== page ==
Blog 12-17-18:

Lately I've been reading about how movie and television producers are eagerly looking for new and original stories. But how "original" a story are they willing to accept? It seems the movie industry wants screenplays with cookie-cutter "3 act structures". Since "The Third Thaw" has six parts,  perhaps that's too much to cram into a 2 hours time frame. Oh well,... how about a television series?

Novel writers also tend to use standard plot structures which have proven appeal. We usually like to read stories about "a mission", where a hero has a goal that is obstructed by a villain, eventually leading to the hero becoming a martyr defeating the villain. It is conflict which keeps us turning the pages to see what happens next. But if a writer doesn't follow expected norms in plot structure and subject matter, there is a risk his/her novel will not be accepted. Again, just how original can a story be to be accepted?

(Ah hem,.... about to go into lecture mode...)

This leads me to one of my favorite writers, Theodore Dreiser, who wrote truly original novels. He was a rule breaker, writing about unconventional subjects which some readers of his era found disturbing. 

When Dreiser's first book, "Sister Carrie", was first published by Doubleday, Page and Company in 1900, the publisher's wife, Mrs. Doubleday, found the book so disturbing and immoral, the publisher decided to make no effort to  market the book. It was like shoving a literary masterpiece inside a drawer for no one to read!  Amazingly, in 1906, Dreiser was able to purchase the plates from Doubleday for $550, so that another publisher could print the book. In this roundabout fashion, the public finally discovered Dreiser's novel, which survived near extinction and became one of the most important literary works of the new century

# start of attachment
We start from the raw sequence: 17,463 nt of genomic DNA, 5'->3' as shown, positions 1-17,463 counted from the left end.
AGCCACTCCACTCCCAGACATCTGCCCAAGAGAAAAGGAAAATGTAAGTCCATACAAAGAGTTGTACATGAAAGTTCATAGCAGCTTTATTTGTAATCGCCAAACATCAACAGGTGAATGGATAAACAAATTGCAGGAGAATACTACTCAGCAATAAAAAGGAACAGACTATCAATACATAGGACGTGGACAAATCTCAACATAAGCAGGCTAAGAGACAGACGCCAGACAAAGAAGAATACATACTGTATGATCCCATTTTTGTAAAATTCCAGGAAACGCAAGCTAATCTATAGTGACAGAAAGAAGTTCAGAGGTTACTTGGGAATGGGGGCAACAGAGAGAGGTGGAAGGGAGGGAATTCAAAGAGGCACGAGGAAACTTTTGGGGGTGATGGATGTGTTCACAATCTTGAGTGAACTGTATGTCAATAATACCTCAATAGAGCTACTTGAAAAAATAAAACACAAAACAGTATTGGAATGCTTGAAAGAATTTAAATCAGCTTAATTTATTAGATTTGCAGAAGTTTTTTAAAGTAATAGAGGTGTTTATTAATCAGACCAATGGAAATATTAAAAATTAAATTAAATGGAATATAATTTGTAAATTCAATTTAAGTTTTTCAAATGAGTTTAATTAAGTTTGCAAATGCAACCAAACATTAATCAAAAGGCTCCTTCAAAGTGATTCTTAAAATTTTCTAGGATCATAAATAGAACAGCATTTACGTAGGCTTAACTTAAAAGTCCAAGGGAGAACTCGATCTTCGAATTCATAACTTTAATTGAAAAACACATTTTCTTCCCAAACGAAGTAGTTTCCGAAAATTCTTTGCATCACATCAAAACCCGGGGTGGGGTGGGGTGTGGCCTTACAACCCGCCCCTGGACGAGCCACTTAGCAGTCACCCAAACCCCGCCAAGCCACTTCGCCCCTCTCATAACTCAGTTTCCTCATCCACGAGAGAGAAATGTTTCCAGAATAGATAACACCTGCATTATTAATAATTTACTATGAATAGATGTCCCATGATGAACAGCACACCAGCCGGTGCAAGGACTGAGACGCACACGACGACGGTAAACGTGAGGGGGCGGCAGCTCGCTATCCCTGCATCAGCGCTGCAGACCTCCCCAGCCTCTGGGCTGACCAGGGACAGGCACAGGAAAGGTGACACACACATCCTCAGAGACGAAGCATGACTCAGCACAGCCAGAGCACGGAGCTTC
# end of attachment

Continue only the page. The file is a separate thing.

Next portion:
If you haven't read it, please check it out. This book takes place in Chicago, about the time of the 1893 World's Fair. This is when Chicago represented something original in America, and not simply a neo-European cultural derivation. Chicago had become the food distribution central point of America; it had original American architects, such as Sullivan, Burnham and Wright; it was the birthplace of tall buildings, built with structural steel frames, and department stores, such as Marshall Fields.

Theodore Dreiser's depiction of how people lived during that time era is so minutely rendered, readers will feel as if they are there. There are two main characters: Carrie and George. When Carrie arrives in Chicago, she is young and has nothing; by the end of the book, she has achieved great success in New York City.  George, on the other hand, is quite successful, with a family and children – until he meets and falls in love with Carrie; after that, his life unravels, as he falls into complete and utter despair. Therefore the plot structure of this story illustrates diametrically opposing character arcs: Carrie becomes successful, whereas George becomes a failure.

The book begins as almost a trivial romance novel; but by the end, Dreiser's depiction of the ultimate failure of George is one of the most powerful social statements and tragedies I’ve ever read. Dreiser was a passionate writer, who excelled at describing details and inner thoughts.

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